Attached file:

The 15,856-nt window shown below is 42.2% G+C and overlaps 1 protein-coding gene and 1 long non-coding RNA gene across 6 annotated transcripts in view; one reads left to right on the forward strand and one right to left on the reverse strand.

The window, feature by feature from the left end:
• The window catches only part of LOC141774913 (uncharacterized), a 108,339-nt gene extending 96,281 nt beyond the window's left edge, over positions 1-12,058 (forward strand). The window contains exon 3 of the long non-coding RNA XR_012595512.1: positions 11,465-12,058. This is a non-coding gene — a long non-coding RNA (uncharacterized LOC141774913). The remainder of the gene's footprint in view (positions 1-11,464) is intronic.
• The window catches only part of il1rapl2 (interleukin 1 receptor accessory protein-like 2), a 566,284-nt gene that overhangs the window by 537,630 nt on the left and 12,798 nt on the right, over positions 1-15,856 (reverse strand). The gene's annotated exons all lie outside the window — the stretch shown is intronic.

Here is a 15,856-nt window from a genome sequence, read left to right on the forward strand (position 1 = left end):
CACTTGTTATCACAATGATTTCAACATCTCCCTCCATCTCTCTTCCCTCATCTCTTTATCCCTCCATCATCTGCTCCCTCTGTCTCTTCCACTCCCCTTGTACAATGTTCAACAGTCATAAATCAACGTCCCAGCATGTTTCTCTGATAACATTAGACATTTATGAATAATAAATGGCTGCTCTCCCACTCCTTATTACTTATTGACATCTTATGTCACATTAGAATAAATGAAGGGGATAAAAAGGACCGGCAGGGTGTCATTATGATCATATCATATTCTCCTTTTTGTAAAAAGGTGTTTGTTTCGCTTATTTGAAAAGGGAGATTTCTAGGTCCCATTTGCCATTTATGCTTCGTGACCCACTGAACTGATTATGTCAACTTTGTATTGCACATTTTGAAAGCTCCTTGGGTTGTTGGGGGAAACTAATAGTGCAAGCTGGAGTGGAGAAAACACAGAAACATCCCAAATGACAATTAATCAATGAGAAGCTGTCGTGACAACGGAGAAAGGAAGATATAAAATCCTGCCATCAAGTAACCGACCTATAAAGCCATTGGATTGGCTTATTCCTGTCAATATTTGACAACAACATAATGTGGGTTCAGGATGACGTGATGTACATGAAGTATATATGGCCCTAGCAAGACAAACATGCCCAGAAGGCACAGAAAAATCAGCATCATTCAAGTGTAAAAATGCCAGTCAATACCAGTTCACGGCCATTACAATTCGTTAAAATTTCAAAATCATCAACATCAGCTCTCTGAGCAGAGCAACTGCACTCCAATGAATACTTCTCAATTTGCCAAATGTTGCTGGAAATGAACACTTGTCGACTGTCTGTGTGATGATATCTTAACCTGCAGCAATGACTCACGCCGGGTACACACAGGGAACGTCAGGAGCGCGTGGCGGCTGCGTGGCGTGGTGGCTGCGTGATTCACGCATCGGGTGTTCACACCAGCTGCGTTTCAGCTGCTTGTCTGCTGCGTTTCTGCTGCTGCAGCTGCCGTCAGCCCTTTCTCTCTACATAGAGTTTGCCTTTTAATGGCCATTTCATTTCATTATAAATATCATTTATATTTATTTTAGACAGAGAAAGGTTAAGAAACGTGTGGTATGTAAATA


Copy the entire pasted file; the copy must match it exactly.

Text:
The 15,856-nt window shown below is 42.2% G+C and overlaps 1 protein-coding gene and 1 long non-coding RNA gene across 6 annotated transcripts in view; one reads left to right on the forward strand and one right to left on the reverse strand.

The window, feature by feature from the left end:
• The window catches only part of LOC141774913 (uncharacterized), a 108,339-nt gene extending 96,281 nt beyond the window's left edge, over positions 1-12,058 (forward strand). The window contains exon 3 of the long non-coding RNA XR_012595512.1: positions 11,465-12,058. This is a non-coding gene — a long non-coding RNA (uncharacterized LOC141774913). The remainder of the gene's footprint in view (positions 1-11,464) is intronic.
• The window catches only part of il1rapl2 (interleukin 1 receptor accessory protein-like 2), a 566,284-nt gene that overhangs the window by 537,630 nt on the left and 12,798 nt on the right, over positions 1-15,856 (reverse strand). The gene's annotated exons all lie outside the window — the stretch shown is intronic.

Here is a 15,856-nt window from a genome sequence, read left to right on the forward strand (position 1 = left end):
CACTTGTTATCACAATGATTTCAACATCTCCCTCCATCTCTCTTCCCTCATCTCTTTATCCCTCCATCATCTGCTCCCTCTGTCTCTTCCACTCCCCTTGTACAATGTTCAACAGTCATAAATCAACGTCCCAGCATGTTTCTCTGATAACATTAGACATTTATGAATAATAAATGGCTGCTCTCCCACTCCTTATTACTTATTGACATCTTATGTCACATTAGAATAAATGAAGGGGATAAAAAGGACCGGCAGGGTGTCATTATGATCATATCATATTCTCCTTTTTGTAAAAAGGTGTTTGTTTCGCTTATTTGAAAAGGGAGATTTCTAGGTCCCATTTGCCATTTATGCTTCGTGACCCACTGAACTGATTATGTCAACTTTGTATTGCACATTTTGAAAGCTCCTTGGGTTGTTGGGGGAAACTAATAGTGCAAGCTGGAGTGGAGAAAACACAGAAACATCCCAAATGACAATTAATCAATGAGAAGCTGTCGTGACAACGGAGAAAGGAAGATATAAAATCCTGCCATCAAGTAACCGACCTATAAAGCCATTGGATTGGCTTATTCCTGTCAATATTTGACAACAACATAATGTGGGTTCAGGATGACGTGATGTACATGAAGTATATATGGCCCTAGCAAGACAAACATGCCCAGAAGGCACAGAAAAATCAGCATCATTCAAGTGTAAAAATGCCAGTCAATACCAGTTCACGGCCATTACAATTCGTTAAAATTTCAAAATCATCAACATCAGCTCTCTGAGCAGAGCAACTGCACTCCAATGAATACTTCTCAATTTGCCAAATGTTGCTGGAAATGAACACTTGTCGACTGTCTGTGTGATGATATCTTAACCTGCAGCAATGACTCACGCCGGGTACACACAGGGAACGTCAGGAGCGCGTGGCGGCTGCGTGGCGTGGTGGCTGCGTGATTCACGCATCGGGTGTTCACACCAGCTGCGTTTCAGCTGCTTGTCTGCTGCGTTTCTGCTGCTGCAGCTGCCGTCAGCCCTTTCTCTCTACATAGAGTTTGCCTTTTAATGGCCATTTCATTTCATTATAAATATCATTTATATTTATTTTAGACAGAGAAAGGTTAAGAAACGTGTGGTATGTAAATA